There are multiple reasons why your plant may not be producing blooms. Pest infestations, inadequate light conditions, excessive humidity, dehydrated soil and lack of nutrients can all prevent the plant from producing adequate blooms.
The ideal blooming season is in the warm days of spring and summer when the plant produces dark purple heart-shaped flower-like spathe, surrounded by a thick coating of spadix making it a delight to look at.
Fertilize the plant in these months, utilize the warmth of the season and place the plant in a well-lit and ventilated spot. Care for the plant as per the details mentioned in our care section and you should soon have it producing several blooms.
– Leaves Turning Yellow
Extremes in temperature or sudden fluctuations can cause the leaves of the Anthurium to turn yellow. The plant will not be able to sustain its glorious foliage below 50 degrees Fahrenheit (10 degrees Celsius). At the same time exposure to scorching heat can put it under stress, too. Moreover, sudden fluctuations make it difficult for the plant to cope and it thus reacts by turning the leaves yellow.
Tackle this condition by providing the plant with subtropical temperatures and avoiding exposure to sudden changes. Keep the plant away from harsh weather preferably indoors where it can be grown under artificial grow lights.
– Brown Spots on Leaves
Brown spots on leaves could be due to excess salt build-up in the soil due to over-fertilizing. The plant is a light feeder and seldomly requires excessive formula use. Further, additional nourishment is not to be added during the colder months as the plant prepares itself to enter a period of dormancy. Scale back on fertilizer use and move the plant to warm bright sunlight and it will slowly grow back to its normal splendour.
– Root Rot
Root rot is a condition that occurs if the plant has been overwatered or if the roots are allowed to sit in too much water for a long time. Soggy soil prevents the roots from taking in enough oxygen and thus becomes a breeding ground for fungal diseases. Scale back on the watering as soon as you suspect root rot.
Gently lift the plant from the soil and remove any blackened and infected sections. Repot the plant in fresh well-draining potting soil and allow it to recover from the transplantation shock. Maintain a proper watering schedule by adding in more only when the top is dry by at least an inch. This should take care of the condition and help the plant get back to life easily.
– Slow or Stunted Growth
Slow or stunted growth can occur if the plant has been overexposed to sunlight or even if it has been under-exposed. This Anthurium needs just a few hours of sunlight every day and it will thrive happily and healthily. Keep the plant in a well-ventilated spot and avoid dingy corners.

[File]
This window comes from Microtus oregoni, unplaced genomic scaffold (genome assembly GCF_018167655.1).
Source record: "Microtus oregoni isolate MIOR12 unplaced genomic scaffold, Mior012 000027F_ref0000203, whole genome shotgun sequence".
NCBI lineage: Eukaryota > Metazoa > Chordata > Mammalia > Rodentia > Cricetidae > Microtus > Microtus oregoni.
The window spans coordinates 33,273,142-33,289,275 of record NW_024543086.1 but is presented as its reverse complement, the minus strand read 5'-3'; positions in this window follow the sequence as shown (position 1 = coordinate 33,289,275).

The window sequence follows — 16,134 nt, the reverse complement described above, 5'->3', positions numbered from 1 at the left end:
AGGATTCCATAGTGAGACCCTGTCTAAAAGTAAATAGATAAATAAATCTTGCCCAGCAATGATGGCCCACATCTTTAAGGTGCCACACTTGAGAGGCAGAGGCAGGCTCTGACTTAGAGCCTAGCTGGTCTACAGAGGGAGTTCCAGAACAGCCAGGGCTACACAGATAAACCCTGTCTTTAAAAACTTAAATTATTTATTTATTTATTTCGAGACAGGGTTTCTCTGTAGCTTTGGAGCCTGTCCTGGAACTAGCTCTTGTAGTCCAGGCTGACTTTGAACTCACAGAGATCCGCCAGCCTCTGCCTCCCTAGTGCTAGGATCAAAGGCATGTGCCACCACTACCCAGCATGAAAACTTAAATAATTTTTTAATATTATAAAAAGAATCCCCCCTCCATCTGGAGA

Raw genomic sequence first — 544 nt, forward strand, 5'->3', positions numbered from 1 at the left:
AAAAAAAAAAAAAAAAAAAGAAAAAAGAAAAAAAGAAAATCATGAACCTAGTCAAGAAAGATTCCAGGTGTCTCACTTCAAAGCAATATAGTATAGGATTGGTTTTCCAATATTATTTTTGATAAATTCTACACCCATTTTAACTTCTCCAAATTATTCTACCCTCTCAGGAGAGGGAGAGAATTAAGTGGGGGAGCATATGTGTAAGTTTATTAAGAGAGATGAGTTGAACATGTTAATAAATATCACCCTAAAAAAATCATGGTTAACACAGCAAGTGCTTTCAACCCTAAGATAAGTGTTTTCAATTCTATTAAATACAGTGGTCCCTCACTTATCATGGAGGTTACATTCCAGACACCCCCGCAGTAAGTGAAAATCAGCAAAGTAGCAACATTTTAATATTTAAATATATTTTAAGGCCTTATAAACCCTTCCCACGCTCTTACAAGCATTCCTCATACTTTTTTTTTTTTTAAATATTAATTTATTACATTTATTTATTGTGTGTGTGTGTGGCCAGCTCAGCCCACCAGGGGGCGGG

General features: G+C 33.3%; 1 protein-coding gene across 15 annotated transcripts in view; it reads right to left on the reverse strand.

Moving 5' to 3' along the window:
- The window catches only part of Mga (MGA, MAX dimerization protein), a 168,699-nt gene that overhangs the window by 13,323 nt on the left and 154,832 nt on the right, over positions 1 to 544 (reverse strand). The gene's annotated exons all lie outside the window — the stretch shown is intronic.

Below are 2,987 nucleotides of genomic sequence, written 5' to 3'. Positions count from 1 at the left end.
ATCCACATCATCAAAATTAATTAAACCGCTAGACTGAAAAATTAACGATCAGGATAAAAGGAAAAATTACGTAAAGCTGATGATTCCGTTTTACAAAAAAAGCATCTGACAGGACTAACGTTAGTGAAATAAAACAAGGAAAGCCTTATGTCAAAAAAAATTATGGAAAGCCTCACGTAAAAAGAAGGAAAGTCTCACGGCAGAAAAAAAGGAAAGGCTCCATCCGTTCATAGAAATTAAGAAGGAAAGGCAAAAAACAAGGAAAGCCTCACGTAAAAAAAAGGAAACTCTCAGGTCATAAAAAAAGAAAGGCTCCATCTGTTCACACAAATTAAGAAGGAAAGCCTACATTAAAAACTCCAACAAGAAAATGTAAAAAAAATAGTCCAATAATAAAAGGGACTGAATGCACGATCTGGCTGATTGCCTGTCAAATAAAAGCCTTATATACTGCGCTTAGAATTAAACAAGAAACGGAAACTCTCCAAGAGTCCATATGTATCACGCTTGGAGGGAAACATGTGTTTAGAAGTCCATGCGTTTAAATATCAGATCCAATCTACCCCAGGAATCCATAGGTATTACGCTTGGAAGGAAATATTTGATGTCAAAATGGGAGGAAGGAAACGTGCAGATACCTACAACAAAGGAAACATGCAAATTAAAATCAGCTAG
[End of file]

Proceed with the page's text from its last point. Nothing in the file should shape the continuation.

Ensure the light it receives is partial and you are not placing it directly under harsh sunlight. Typically morning sunlight is perfect for the plant’s growth. Place the plant under appropriate light conditions and you will see its foliage and blooms in their complete glory and vibrancy.
– Is Anthurium Watermaliense Toxic?
Anthurium Watermaliense is toxic – to humans as well as animals. If someone ingests some of it is important to seek medical advice.
– How Often Do Anthuriums Bloom?
They can bloom year-round when cared for adequately. Every bloom lasts between two and three months. If you keep the environment at an optimal level you can as many as six blooms per year.
You have now read how easy it is to care for and grow the Anthurium plant in this detailed guide.
Let us summarize all that we have learned through the below synopsis:
- Anthurium Watermaliense is an easy-to-care-for exquisite plant commonly known as the black variant. Native to South America this exotic plant produces attractive dark purple spathe-like blooms.
- It can be grown both indoors as well as outdoors and requires moderate light, heat and humidity.
- Keep the plant away from frost, chilly winds and cold drafts as well as temperature fluctuations.
- Propagate the plant in early spring or summer by using stem cuttings, when the warmth of the season will help it to grow and develop healthily.
- Tackle all challenges of the plant by keeping pests and fungal diseases at bay and ensuring it is provided with the right levels of light, warmth and water.
Having read all about the attractive Anthurium variant, you can now grow them in your own home and garden hassle-free. So what are you waiting for? Go ahead and bring these beauties into your life and experience them charming you.